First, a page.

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Reputable Contributor
Posts: 849
Registered: ‎03-06-2013

Adapter EF-EOS R with drop in filter

Does anyone find the Canon pricing practice with the filter is strange? 

The adapter and filter are $300. But the filter by itself is $280.

It doesn't come with a clear filter, so you'd have to use the polarizer all the time or pay $130 for the option of not using the filter.

Does anyone have any alternative? Thank you.

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Weekend Travelers Blog | Eastern Sierra Fall Color Guide
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New Contributor
Posts: 1
Registered: ‎02-18-2020

Re: Adapter EF-EOS R with drop in filter

[ Edited ]

@hsbn wrote:

Does anyone find the Canon pricing practice with the filter is strange? 

The adapter and filter are $300. But the filter by itself is $280.

It doesn't come with a clear filter walmartone login, so you'd have to use the polarizer all the time or pay $130 for the option of not using the filter.

Does anyone have any alternative? Thank you.


One of the biggest frustrations when shooting landscapes has to do with lack of color. Due to the fact that sunlight gets bounced all over the atmosphere and objects present in a landscape, eventually making its way into your camera at specific angles, many photographs end up looking bland and lifeless. A quick way to reduce such reflections is to use a polarizing filter. Once attached to the front of a lens and rotated to a particular angle, it is capable of cutting out most of the reflected light in a scene, instantly enhancing resulting photographs by increasing color saturation and contrast. 

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Honored Contributor
Posts: 5,306
Registered: ‎06-25-2014

Re: Adapter EF-EOS R with drop in filter


@Karl090 wrote:

@hsbn wrote:

Does anyone find the Canon pricing practice with the filter is strange?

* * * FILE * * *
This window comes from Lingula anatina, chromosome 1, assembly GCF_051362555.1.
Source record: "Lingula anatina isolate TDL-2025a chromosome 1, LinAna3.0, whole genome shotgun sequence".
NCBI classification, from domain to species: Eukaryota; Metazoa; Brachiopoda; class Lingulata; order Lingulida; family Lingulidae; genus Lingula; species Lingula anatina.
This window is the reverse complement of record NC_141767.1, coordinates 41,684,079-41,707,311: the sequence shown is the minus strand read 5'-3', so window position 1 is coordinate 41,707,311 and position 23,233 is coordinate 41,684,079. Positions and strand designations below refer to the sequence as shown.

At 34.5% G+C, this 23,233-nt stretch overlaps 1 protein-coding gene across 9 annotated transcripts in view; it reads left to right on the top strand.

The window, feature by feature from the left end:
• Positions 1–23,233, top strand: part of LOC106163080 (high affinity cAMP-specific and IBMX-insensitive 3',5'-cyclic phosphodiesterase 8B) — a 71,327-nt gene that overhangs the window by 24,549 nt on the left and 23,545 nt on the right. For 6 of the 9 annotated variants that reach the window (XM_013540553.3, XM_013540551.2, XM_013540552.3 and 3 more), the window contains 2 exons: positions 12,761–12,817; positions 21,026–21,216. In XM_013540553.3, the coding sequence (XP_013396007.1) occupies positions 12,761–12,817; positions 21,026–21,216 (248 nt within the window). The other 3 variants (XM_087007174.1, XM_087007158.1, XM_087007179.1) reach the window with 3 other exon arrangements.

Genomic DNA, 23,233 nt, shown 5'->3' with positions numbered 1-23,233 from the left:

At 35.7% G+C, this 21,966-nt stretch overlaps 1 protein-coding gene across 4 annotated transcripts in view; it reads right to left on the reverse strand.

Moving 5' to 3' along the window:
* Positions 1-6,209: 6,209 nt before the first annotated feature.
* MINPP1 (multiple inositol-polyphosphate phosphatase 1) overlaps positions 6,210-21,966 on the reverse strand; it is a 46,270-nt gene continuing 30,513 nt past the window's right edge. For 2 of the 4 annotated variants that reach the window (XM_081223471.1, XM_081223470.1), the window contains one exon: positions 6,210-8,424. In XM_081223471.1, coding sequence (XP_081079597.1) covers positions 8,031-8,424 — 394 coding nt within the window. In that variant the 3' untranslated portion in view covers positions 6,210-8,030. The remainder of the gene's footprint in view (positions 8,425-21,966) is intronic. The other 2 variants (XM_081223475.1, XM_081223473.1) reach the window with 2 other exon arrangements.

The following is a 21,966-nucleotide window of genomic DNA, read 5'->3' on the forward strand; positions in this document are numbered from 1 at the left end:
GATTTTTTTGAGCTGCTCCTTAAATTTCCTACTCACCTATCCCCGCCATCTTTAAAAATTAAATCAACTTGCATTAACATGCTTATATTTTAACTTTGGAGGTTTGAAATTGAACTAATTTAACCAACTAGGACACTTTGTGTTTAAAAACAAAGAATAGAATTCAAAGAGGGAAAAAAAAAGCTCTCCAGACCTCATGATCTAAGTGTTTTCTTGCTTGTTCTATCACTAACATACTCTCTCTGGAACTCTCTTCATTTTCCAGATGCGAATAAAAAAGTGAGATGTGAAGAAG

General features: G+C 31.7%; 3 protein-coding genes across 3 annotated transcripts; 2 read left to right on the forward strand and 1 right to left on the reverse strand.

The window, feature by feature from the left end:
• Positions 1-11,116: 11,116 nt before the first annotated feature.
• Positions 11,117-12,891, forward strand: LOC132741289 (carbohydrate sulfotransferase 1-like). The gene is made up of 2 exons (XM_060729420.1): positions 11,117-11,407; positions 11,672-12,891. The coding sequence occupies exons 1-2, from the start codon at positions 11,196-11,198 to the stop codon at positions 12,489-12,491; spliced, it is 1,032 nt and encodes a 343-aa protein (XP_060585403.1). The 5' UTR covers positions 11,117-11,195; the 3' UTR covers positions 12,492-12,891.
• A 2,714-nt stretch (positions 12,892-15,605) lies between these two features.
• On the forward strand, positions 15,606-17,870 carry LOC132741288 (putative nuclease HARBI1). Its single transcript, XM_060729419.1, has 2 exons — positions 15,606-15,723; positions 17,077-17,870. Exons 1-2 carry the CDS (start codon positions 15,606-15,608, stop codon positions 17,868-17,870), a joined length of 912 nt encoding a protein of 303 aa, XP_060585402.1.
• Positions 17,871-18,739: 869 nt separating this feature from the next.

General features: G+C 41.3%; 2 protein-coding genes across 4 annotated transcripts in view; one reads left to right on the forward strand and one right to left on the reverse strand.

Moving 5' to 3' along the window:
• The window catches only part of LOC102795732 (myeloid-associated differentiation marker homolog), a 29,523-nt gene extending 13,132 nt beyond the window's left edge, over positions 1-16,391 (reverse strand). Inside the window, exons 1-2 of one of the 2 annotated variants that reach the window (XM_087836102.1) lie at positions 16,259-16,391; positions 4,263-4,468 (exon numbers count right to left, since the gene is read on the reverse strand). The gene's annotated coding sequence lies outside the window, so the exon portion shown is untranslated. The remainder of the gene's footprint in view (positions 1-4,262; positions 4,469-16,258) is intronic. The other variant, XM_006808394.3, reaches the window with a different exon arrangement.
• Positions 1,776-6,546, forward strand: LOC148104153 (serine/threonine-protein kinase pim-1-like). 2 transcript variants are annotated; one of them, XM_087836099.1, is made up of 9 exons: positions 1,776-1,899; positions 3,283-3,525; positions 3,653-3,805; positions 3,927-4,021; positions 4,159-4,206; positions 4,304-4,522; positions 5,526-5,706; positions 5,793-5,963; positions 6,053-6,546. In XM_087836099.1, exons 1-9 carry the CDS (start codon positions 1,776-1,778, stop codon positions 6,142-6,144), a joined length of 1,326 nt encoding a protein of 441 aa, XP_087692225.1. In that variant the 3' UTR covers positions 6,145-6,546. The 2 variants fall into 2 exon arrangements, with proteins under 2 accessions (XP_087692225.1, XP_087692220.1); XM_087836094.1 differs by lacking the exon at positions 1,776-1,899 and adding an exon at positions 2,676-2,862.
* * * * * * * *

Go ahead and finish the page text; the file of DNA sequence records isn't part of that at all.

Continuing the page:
The adapter and filter are $300. But the filter by itself is $280.

It doesn't come with a clear filter, so you'd have to use the polarizer all the time or pay $130 for the option of not using the filter.

Does anyone have any alternative? Thank you.


One of the biggest frustrations when shooting landscapes has to do with lack of color. Due to the fact that sunlight gets bounced all over the atmosphere and objects present in a landscape, eventually making its way into your camera at specific angles, many photographs end up looking bland and lifeless. A quick way to reduce such reflections is to use a polarizing filter. Once attached to the front of a lens and rotated to a particular angle, it is capable of cutting out most of the reflected light in a scene, instantly enhancing resulting photographs by increasing color saturation and contrast. 


Yes, but ...

A polarizing filter is far from a panacea. How much of the unwanted sunlight can be filtered out depends on the angle at which the sunlight meets the lens (angle of incidence), and in shooting landscapes you rarely get much of a choice over that angle. (You can wait for the sun to move, but the feasibility of that tactic is limited.) Moreover, if the lens has any wide-angle capability, different parts of the sky will have different angles of incidence, which means that they will be affected differently by the filter. A polarizing filter is a useful tool; but like most tools, you have to know when and where to use it.

Bob
Philadelphia, Pennsylvania USA
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Posts: 12,270
Registered: ‎12-07-2012

Re: Adapter EF-EOS R with drop in filter

Or you can just use Photoshop
EOS 1DX and 1D Mk IV and several lenses!
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